"It was we," say the Delawares, Mohicans and their kindred tribes, "who so kindly received the Europeans on their first arrival into our own country. We took them by the hand and bid them welcome to sit down by our side, and live with us as brothers; but how did they requite our kindness? They at first asked only for a little land, on which to raise bread for their families, and pasture for their cattle, which we freely gave them. They saw the game in the woods, which the Great Spirit had given us for our subsistence, and they wanted it too. They penetrated into the woods in quest of game, they discovered spots of land they also wanted, and because we were loth to part with it, as we saw they had already more than they had need of, they took it from us by force, and drove us to a great distance from our homes."[18]

It is matter of history, that for a period of near seventy years after it was planted, the colony of William Penn lived in peace and harmony with the neighboring Indians, among whom were bands of the warlike Shawanoes. It was an observation of this venerable and worthy man, when speaking of the Indians, that 025 "if you do not abuse them, but let them have justice, you will win them, when there is such a knowledge of good and evil." His kind treatment to them was repaid by friendly offices, both to himself and his followers. The Indians became indeed the benefactors of the colonists. When the latter were scattered in 1682, and without shelter or food, they were kind and attentive, and treated them as brothers.[19]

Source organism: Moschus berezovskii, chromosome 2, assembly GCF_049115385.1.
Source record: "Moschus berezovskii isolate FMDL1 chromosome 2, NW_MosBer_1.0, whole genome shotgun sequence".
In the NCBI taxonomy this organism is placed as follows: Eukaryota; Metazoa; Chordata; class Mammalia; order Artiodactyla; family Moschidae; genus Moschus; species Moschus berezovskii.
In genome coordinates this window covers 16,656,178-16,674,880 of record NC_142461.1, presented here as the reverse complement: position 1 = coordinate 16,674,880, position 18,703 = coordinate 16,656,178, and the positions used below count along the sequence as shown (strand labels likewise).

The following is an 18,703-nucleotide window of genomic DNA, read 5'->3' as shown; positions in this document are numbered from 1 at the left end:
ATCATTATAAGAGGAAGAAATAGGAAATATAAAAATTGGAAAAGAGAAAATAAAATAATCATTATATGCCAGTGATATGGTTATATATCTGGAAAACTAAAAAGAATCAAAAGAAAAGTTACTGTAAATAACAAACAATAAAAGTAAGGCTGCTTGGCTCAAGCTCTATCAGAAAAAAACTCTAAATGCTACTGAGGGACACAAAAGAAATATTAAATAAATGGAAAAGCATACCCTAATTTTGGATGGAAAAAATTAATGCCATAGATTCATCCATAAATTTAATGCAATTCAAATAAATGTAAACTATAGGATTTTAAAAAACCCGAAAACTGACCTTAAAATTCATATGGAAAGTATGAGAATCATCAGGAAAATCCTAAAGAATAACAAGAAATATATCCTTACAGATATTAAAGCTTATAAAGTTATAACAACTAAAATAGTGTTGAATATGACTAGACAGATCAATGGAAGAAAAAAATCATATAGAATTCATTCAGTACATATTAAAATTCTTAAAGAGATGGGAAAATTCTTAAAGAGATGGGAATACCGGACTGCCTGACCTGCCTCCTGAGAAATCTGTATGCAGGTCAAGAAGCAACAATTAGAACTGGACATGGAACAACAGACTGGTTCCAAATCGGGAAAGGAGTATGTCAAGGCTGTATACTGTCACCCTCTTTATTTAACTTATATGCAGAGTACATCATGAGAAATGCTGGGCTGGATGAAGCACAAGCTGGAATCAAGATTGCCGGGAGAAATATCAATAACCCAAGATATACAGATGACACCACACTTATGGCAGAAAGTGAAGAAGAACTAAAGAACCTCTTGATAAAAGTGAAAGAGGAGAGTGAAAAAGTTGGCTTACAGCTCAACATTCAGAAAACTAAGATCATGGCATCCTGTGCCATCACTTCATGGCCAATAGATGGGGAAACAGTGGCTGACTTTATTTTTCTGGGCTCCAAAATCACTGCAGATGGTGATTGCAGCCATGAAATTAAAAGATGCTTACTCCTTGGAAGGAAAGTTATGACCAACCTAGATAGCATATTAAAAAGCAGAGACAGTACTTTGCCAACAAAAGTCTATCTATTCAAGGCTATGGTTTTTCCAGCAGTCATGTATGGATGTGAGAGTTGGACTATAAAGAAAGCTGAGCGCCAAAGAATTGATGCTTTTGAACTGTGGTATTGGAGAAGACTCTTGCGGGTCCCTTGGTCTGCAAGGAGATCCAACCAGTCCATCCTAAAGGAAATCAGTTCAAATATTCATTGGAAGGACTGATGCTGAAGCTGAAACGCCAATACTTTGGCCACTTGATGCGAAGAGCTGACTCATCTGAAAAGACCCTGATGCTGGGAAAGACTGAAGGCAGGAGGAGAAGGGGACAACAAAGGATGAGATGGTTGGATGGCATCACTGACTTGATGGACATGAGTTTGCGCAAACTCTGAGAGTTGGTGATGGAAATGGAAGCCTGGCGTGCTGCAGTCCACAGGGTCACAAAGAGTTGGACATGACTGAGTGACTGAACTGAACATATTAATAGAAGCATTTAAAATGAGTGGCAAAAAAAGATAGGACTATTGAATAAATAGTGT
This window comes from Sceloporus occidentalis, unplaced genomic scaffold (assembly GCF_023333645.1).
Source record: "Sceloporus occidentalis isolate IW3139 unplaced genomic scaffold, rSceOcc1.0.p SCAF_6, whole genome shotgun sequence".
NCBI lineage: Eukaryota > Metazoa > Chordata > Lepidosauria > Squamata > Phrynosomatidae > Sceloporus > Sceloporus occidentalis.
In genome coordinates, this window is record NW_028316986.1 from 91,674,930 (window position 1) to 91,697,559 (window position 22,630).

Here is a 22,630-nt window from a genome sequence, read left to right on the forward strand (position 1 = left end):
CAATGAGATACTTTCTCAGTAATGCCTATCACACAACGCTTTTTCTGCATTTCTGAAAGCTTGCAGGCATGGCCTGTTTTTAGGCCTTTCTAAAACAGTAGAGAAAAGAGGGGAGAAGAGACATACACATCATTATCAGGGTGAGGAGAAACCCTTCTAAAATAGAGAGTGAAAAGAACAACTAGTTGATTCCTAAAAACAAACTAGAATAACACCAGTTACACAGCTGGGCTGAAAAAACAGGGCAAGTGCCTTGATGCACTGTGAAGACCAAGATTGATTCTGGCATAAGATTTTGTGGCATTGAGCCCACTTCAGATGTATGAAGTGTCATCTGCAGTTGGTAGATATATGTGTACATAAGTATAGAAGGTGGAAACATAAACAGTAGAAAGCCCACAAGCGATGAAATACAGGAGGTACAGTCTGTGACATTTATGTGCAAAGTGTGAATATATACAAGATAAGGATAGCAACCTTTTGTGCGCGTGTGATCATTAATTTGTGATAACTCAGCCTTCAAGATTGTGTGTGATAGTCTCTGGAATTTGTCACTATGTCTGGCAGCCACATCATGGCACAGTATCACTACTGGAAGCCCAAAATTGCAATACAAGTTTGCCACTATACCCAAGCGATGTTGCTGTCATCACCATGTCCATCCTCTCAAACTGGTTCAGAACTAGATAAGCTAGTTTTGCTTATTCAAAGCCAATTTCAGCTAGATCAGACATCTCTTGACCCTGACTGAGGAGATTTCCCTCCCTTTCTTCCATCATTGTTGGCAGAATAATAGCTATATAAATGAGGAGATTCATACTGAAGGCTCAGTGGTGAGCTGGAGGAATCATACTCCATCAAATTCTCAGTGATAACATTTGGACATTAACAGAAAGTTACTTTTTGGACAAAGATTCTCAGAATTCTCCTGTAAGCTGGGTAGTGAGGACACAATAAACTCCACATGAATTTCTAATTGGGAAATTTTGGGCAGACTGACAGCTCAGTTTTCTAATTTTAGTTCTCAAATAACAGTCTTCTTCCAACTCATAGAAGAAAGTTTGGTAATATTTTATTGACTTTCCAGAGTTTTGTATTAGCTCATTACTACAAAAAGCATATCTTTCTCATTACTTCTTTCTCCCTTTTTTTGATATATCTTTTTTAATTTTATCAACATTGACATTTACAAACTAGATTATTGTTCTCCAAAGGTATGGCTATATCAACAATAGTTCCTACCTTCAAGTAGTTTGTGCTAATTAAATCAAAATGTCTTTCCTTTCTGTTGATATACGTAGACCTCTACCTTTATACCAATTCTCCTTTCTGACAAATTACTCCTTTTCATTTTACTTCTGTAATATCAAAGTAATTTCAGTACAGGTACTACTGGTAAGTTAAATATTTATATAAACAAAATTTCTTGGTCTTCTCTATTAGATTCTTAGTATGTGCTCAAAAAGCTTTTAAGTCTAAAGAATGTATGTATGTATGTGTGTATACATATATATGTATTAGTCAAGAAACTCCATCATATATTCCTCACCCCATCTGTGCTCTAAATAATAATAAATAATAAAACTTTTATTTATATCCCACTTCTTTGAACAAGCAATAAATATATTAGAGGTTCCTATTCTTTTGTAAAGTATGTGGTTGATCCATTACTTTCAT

Proud, in his History of Pennsylvania, when explaining the aversion of the Indians to christianity, attributes it to the character and conduct of the whites residing near or among them, "many of whom were of the lowest rank and least informed of mankind, who flowed in from Germany, Ireland and the jails of Great Britain, or who had fled from the better inhabited parts of the colony, to escape from justice." The proceedings of the assembly of Pennsylvania show that, as early as 1722, an Indian was barbarously killed by some whites, within the limits of the province. The assembly proposed some measures for the governor's consideration in regard to the affair; and mentioned the repeated requests of the Indians, that strong liquors should not be carried nor sold among them. In a treatise published in London, in 1759, on the cause of the then existing difficulties between the Indians and the colonists, we find this paragraph. "It would be too shocking to describe the conduct and behavior of the traders, when among the Indians; and endless to enumerate the abuses the Indians received and bore from them, for a series of years. Suffice it to say, that several of the tribes were, at last, weary of bearing; and, as these traders were the persons who were, in some part, the representatives of the English among the Indians, and by whom they were to judge of our manners and religion, they conceived such invincible prejudices against both, particularly our holy religion, that when Mr. Sargeant, a gentleman in New England, took a journey in 1741, to the Shawanoes and some other tribes living on the Susquehanna, and offered to instruct them in the christian religion, they rejected 026 his offer with disdain. They reproached Christianity. They told him the traders would lie and cheat." In 1744, governor Thomas, in a message to the assembly of Pennsylvania, says, "I cannot but be apprehensive that the Indian trade, as it is now carried on, will involve us in some fatal quarrel with the Indians. Our traders, in defiance of the laws, carry spirituous liquors among them, and take advantage of their inordinate appetite for it, to cheat them of their skins, and their wampum, which is their money." In 1753 governor Hamilton appointed Richard Peters, Isaac Norris and Benjamin Franklin, to hold a treaty with the Indians at Carlisle, Pennsylvania. In the report of these commissioners they say: "But in justice to these Indians, and the promises we made them, we cannot close our report, without taking notice, that the quantity of strong liquors sold to these Indians, in the places of their residence, and during their hunting season, have increased to an inconceivable degree, so as to keep these poor creatures continually under the force of liquors, that they are thereby become dissolute, enfeebled and indolent when sober; and untractable and mischievous in their liquor, always quarreling, and often murdering one another." Some of the chiefs at this treaty said, "these wicked whisky-sellers, when they have once got the Indians in liquor, make them sell their very clothes from their backs. In short, if this practice is continued, we must be inevitably ruined; we most earnestly, therefore, beseech you to remedy it."[20]